Super bugs - Is restricting antimicrobial medicines the answer to combatting antibiotic resistant bugs
Imagine a world where a routine hip operation or caesarean section is just too dangerous to perform, and a chest infection or an infected wound might kill us? This is the startling future we all could be facing unless something is done about the overuse of antimicrobial medicines.
Antibiotic resistance is a growing threat to human health. Worldwide, superbugs resistant to antimicrobials are estimated to account for 700,000 deaths each year. But experts believe if we do not take action they could be responsible for ten million deaths per year - equivalent to a death every three seconds, and cost the global economy $100 trillion by 2050. 
Resistance arises when bacteria and other infections, including HIV and malaria, are repeatedly exposed to antibiotics. They mutate and evolve until gradually they become resistant to them. And in today's modern world, the problem is not just in the healthcare setting that is causing the problem. It is widely acknowledged that the widespread use of antibiotics in animals has led to resistant strains of some bacteria being transmitted to humans through food.
The problem is now considered so acute that 193 countries of the United Nations have signed up to a pledge to stamp out drug resistant infection, and report back with an action plan within the next 2 years.
193 countries have committed to:
- Developing surveillance and regulatory systems on the use and sales of antimicrobial medicines for humans and animals.
- Encouraging innovative ways to develop new antibiotics and improve rapid diagnostics.
- Educate health professionals and the public on how to prevent drug resistant infections.
The agreement took six years of hard negotiation to agree. It is only the fourth time a UN declaration has been reached on a health issue - following HIV in 2001, non-communicable diseases in 2011 and Ebola in 2013.
The UK has set its own target to reduce inappropriate prescriptions and the incidence of high-risk bacterial infections in hospitals by 50% by 2020, and to cut the level of antibiotic use in the agricultural sector from 62mg/kg in 2014 to 50mg/kg by 2020.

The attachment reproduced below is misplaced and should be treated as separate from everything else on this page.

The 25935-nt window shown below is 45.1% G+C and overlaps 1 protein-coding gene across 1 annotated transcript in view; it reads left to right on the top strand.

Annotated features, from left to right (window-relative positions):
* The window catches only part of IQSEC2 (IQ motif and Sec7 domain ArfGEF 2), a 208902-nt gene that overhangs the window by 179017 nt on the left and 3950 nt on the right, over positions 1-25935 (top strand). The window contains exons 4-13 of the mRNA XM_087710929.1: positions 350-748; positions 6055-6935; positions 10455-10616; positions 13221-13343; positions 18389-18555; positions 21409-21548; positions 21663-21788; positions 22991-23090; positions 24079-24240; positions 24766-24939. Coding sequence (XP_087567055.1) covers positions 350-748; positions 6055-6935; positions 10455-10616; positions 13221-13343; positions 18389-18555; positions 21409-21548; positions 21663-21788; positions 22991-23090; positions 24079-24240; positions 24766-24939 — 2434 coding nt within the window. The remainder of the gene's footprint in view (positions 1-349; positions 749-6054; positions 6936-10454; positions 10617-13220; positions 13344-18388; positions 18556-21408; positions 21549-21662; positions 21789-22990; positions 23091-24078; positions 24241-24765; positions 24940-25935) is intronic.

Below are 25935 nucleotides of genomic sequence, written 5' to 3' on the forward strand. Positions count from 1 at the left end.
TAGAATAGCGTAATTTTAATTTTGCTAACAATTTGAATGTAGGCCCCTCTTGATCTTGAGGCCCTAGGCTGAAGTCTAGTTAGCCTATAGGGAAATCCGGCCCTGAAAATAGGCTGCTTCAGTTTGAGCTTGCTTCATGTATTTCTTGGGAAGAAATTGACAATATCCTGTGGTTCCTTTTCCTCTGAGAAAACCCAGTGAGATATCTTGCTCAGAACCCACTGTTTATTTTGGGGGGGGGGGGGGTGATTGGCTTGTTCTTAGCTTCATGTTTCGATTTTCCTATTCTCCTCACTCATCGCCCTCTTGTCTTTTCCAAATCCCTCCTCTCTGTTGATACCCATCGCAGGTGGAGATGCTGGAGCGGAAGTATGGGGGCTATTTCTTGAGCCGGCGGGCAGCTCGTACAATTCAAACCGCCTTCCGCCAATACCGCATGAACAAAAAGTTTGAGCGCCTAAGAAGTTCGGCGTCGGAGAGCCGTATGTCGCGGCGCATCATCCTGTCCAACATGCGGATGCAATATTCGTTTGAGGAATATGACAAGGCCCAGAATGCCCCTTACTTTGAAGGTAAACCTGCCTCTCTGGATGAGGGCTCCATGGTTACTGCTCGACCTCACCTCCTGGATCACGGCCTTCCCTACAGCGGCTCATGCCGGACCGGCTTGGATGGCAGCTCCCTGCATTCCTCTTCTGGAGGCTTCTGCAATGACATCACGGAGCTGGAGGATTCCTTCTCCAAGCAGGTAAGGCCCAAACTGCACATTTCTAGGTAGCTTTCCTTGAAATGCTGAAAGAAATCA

The superbug MRSA is now resistant to so many drugs that it is already hard to treat. Resistance is a particular problem in hospitals and places such as care homes where many vulnerable people are gathered together. In recent years there have been a number of high-profile super-bug cases in hospitals and the NHS has been forced to pay out significant sums to patients who have been infected on wards.
"We need to inform in different ways, all over the world, why it's crucial we stop treating our antibiotics like sweets. If we don't solve the problem we are heading to the dark ages, we will have a lot of people dying.”
The trouble is, antibiotics are more widely used than you might think and a world without them would be a far more dangerous place.
Relatively speaking the UK is doing well. But international travel makes this a global problem. In January 2017, it was reported that a superbug which was "resistant to all available antimicrobial drugs" killed a 70 year old woman in America after a long trip to India. The Centre for Disease Control in America commented that: "[Infections] that are resistant to all antimicrobials are very uncommon." But the case remains a warning of the dangers of what the CDC calls untreatable "nightmare bacteria" and some scientists have argued we are on the cusp of the "post-antibiotic era" with cases like this becoming more frequent.
So what’s the answer? If we are to avoid a future where cancer treatments, chest infections and organ transplants could kill you, or childbirth once again becomes a deadly moment in a woman's life, what action do we need to take? Certainly this recent pledge is good news, but the results will have to be seen quickly.
A renewed focus on developing new antibiotics and using the ones that still work effectively would certainly change the picture dramatically but the question remains, can we drive change faster than a super-adaptable super bug?
Jonathan has been dealing with complex, high value medical negligence cases for over ten years, covering areas such as birth injury, delayed diagnosis, inquests and orthopaedic injury amongst other areas. He is a member of the Association of Personal Injury Lawyers and is acting on behalf of the Trustees for the vCJD compensation scheme – which manages £67.5m for victims of variant Cruetzfeldt Jakob Disease and their families.
He often handles cases which are reported in regional and national press and regularly takes over cases that have been mishandled by other solicitors. He has particular expertise in dealing with complicated cases of clinical negligence which overlap with pre-existing personal injury claims.
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